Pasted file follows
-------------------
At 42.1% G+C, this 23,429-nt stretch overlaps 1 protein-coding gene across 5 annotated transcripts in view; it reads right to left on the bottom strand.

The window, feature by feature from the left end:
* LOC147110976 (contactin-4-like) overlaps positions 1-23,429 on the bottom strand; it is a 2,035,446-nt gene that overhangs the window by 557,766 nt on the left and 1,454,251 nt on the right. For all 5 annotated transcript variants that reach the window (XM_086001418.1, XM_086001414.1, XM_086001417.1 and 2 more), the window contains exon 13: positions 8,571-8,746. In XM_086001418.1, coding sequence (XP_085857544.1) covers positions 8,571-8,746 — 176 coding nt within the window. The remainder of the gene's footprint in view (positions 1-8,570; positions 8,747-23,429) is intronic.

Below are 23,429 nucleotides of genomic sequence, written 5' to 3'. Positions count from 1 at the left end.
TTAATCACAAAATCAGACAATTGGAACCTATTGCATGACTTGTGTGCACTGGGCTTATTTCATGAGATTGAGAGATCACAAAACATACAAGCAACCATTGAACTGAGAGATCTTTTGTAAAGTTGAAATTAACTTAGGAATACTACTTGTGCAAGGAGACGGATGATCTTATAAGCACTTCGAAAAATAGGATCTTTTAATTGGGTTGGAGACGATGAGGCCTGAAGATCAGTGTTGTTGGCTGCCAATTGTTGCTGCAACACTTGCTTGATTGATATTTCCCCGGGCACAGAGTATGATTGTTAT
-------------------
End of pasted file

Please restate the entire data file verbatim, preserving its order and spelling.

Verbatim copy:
At 42.1% G+C, this 23,429-nt stretch overlaps 1 protein-coding gene across 5 annotated transcripts in view; it reads right to left on the bottom strand.

The window, feature by feature from the left end:
* LOC147110976 (contactin-4-like) overlaps positions 1-23,429 on the bottom strand; it is a 2,035,446-nt gene that overhangs the window by 557,766 nt on the left and 1,454,251 nt on the right. For all 5 annotated transcript variants that reach the window (XM_086001418.1, XM_086001414.1, XM_086001417.1 and 2 more), the window contains exon 13: positions 8,571-8,746. In XM_086001418.1, coding sequence (XP_085857544.1) covers positions 8,571-8,746 — 176 coding nt within the window. The remainder of the gene's footprint in view (positions 1-8,570; positions 8,747-23,429) is intronic.

Below are 23,429 nucleotides of genomic sequence, written 5' to 3'. Positions count from 1 at the left end.
TTAATCACAAAATCAGACAATTGGAACCTATTGCATGACTTGTGTGCACTGGGCTTATTTCATGAGATTGAGAGATCACAAAACATACAAGCAACCATTGAACTGAGAGATCTTTTGTAAAGTTGAAATTAACTTAGGAATACTACTTGTGCAAGGAGACGGATGATCTTATAAGCACTTCGAAAAATAGGATCTTTTAATTGGGTTGGAGACGATGAGGCCTGAAGATCAGTGTTGTTGGCTGCCAATTGTTGCTGCAACACTTGCTTGATTGATATTTCCCCGGGCACAGAGTATGATTGTTAT